I am not adverse to drinking cold coffee. It’s not uncommon for me to sip what has been sitting since earlier in the day. Or even, occasionally, the night before. But it was only a small bit in the bottom of my cup this morning and, since fresh coffee was on the way, I poured it out.
There was a spider in that last sip.
I saw it there in the sink. Lethargic. Sopped. But still trying to crawl to freedom.
I share humanity’s instinctive aversion to crawly things. I confess I did not assist this spider’s quest for survival. I was creeped out by the thought it was in my cup – and there had been a passing impulse to sip that last sup. I wanted it to go away. Down the sink. Away from me.
I think about the drive to live within every human creature. Instinctual. Imperative. But we, strange creatures that we are, have a more complicated relationship with life. Existence is not enough. We need it to mean something. We need purpose. We need connection. We need hope.
I am here and I am going there. I am building something. I am building a car or a home or a family. I am connected to these people, to this cause. I fight to survive because I don’t want my story to be over. When I think my story’s over, when I can see no story, no point, why fight?
People can blow themselves up for the sake of a narrative of holy war. They can endure abuse at a lunch counter and risk their lives riding the freedom buses for the sake of a narrative. People can labor at demeaning work for their children’s future. People can risk dangerous seas for a narrative that includes the possibility of freedom.
I don’t think my dog or cat ever needed a plot line. They didn’t ask about the meaning and purpose of life. There was, for them, no “once…but now…” But we need to know why we are doing this. And when we lose the thread of our story we are in trouble.
One of the things religion does is provide us a narrative. A narrative about beginnings – we were conceived in the heart of God – and about endings. It is that question of endings that defines the character of a religious tradition. What is the ending toward which we move? Is it a judgment day when good will be rewarded and evil punished? Is it a bliss, a heaven, given freely to all? Is it an absorption into the eternal, our spirits or our molecules returning to the great cosmic soup? And is this narrative enough to sustain a life through all the twists and turns of our existence?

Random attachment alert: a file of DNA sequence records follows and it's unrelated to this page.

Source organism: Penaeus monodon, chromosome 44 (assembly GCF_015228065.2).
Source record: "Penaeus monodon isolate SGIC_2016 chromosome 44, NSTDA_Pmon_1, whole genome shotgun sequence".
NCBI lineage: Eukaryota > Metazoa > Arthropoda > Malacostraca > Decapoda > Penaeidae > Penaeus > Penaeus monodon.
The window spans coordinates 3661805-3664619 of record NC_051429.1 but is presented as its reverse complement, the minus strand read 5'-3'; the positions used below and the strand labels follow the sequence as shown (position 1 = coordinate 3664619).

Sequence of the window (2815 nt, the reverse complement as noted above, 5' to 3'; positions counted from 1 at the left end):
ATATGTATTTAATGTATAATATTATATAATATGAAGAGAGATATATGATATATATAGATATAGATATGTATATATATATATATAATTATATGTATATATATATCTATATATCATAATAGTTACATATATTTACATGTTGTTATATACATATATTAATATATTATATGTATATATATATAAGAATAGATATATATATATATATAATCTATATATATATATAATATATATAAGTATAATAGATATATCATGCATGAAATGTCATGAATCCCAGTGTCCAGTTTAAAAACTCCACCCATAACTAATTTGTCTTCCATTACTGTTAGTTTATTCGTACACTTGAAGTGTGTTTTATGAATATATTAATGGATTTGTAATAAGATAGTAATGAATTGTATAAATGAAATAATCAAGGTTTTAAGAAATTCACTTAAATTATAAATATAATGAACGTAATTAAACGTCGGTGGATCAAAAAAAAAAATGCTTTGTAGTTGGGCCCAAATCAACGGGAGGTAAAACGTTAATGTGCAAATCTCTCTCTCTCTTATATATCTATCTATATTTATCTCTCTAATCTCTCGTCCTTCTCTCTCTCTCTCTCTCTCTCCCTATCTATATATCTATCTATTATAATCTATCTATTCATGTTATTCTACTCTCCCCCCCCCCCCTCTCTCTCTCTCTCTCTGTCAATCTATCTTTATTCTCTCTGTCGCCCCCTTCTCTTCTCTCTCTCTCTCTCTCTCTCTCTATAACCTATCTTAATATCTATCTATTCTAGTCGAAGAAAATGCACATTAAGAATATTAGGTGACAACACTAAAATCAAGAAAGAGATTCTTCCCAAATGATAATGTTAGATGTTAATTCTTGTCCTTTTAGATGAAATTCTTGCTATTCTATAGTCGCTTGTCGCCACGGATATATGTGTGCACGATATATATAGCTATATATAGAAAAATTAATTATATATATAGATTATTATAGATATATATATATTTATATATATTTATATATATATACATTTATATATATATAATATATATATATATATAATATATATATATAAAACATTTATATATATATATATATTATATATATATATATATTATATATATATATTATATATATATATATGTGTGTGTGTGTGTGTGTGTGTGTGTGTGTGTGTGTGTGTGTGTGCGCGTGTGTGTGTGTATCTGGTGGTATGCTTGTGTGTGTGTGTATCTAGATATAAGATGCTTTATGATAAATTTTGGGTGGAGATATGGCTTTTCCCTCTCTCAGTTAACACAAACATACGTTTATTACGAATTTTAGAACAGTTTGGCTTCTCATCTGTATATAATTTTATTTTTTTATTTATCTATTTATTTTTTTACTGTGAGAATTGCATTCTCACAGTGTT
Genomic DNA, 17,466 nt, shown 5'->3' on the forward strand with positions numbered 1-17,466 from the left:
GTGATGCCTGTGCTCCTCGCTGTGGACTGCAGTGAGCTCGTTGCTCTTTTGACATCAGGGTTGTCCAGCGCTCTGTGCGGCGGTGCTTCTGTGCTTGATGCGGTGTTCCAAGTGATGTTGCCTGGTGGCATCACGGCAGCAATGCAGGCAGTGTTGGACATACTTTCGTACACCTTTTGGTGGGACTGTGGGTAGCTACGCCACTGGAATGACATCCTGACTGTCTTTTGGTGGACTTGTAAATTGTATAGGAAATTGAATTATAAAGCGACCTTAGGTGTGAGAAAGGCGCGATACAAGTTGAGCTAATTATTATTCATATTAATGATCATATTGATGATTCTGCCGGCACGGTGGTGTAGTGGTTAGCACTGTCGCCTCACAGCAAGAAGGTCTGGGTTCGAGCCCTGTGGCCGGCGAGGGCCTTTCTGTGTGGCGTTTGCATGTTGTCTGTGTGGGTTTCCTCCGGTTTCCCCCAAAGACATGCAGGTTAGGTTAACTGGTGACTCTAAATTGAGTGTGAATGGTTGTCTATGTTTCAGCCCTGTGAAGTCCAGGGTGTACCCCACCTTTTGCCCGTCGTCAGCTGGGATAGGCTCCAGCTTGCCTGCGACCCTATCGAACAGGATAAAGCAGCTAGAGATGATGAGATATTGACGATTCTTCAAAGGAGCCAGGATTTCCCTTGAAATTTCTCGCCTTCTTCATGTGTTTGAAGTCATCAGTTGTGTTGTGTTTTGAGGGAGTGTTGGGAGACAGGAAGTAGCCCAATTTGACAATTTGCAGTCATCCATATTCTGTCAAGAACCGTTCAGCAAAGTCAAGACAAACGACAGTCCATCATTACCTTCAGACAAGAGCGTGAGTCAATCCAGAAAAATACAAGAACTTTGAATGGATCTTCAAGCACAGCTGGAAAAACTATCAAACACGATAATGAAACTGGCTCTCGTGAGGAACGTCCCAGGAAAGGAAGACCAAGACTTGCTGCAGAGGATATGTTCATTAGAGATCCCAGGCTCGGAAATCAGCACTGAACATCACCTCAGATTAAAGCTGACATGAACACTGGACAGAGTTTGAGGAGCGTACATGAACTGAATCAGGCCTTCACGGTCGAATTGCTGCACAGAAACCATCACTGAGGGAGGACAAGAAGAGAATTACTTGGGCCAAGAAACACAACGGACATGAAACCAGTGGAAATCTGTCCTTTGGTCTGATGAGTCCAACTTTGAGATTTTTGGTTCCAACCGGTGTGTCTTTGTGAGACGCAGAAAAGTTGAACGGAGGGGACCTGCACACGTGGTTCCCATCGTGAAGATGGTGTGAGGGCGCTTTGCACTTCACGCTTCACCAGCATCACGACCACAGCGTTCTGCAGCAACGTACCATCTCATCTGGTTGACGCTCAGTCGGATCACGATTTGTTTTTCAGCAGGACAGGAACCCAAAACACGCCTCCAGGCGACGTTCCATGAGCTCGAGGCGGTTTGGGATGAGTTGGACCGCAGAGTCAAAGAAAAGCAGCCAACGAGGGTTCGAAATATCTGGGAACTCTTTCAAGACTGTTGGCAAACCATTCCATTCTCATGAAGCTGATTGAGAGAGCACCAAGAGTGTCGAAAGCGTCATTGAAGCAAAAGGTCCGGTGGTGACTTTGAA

Religion is not just about identity. It is not about the team to which I belong. It is about the story I live. It is about the narrative that sustains me.
And here, I think, is the great challenge of our culture: most of the narratives we have are unable to sustain us. Narratives of finding a love and building a life and creating a family and dying in each others tender embrace are too easily betrayed by chance and tragedy. Death can shatter that story. Or our sins. A betrayal can bring it all down.
Those who build a life around the acquisition of wealth find that the gods of prosperity can be fickle and, as we all know, death will separate us from our wealth. Power, fame, reputation, honor, adventure, beauty, even wisdom are all vulnerable to sin and death. To allow them to be the driving narrative of a life is to risk awaking to find that we have lost the thread of our own story, that life has lost its meaning.
Religion can betray us, too, especially when the religious narrative promises success and power, even if only spiritual success and power. That is much of what we want from religion: prosperity and protection against life’s ills.
The Christian narrative begins in the heart of God and ends in the heart of God. But the path it travels is not towards myself; it is towards my neighbor. It is a narrative of compassion, forgiveness, service, kindness. It is a narrative of the earth’s redemption not just my redemption. It is a narrative of a banquet where all are gathered, not of riches I have stored up. At the center of our story is a man who lays down his life for others. Indeed, the center of our story is, in fact, a God who lays down his life for others.
No matter how little bread I have, it can always be shared. No matter how wounded my life, I can tend the wounds of others. No matter what twists of fate come my way, I can live compassion. I can speak truth. I can live as a citizen of God’s kingdom.
I can live the reign of God because this is the narrative to which my life has been joined. A narrative of creation and new creation. A narrative of a world formed as a garden and restored as a city adorned like a bride. A narrative of death and resurrection. A narrative of healing and wholeness. A narrative of peace, of shalom. A narrative of light and love. A narrative of grace and life.
Baptism sends me down into the waters and raises me up again. It joins me to the story of dying and rising. It joins me to God’s promise and work of re-creation. It provides me with a narrative that transcends every joy and sorrow. It anchors me not in a world ‘above’ but in a world made whole. And my story is about living that wholeness now.
All of this takes us a long way from that soggy spider whose life I failed to rescue. But it does ask the right question. For what do we live? What is our hope? Who is our life?
What is the thread of my story? What narrative am I following? And will it sustain me despite sin and death?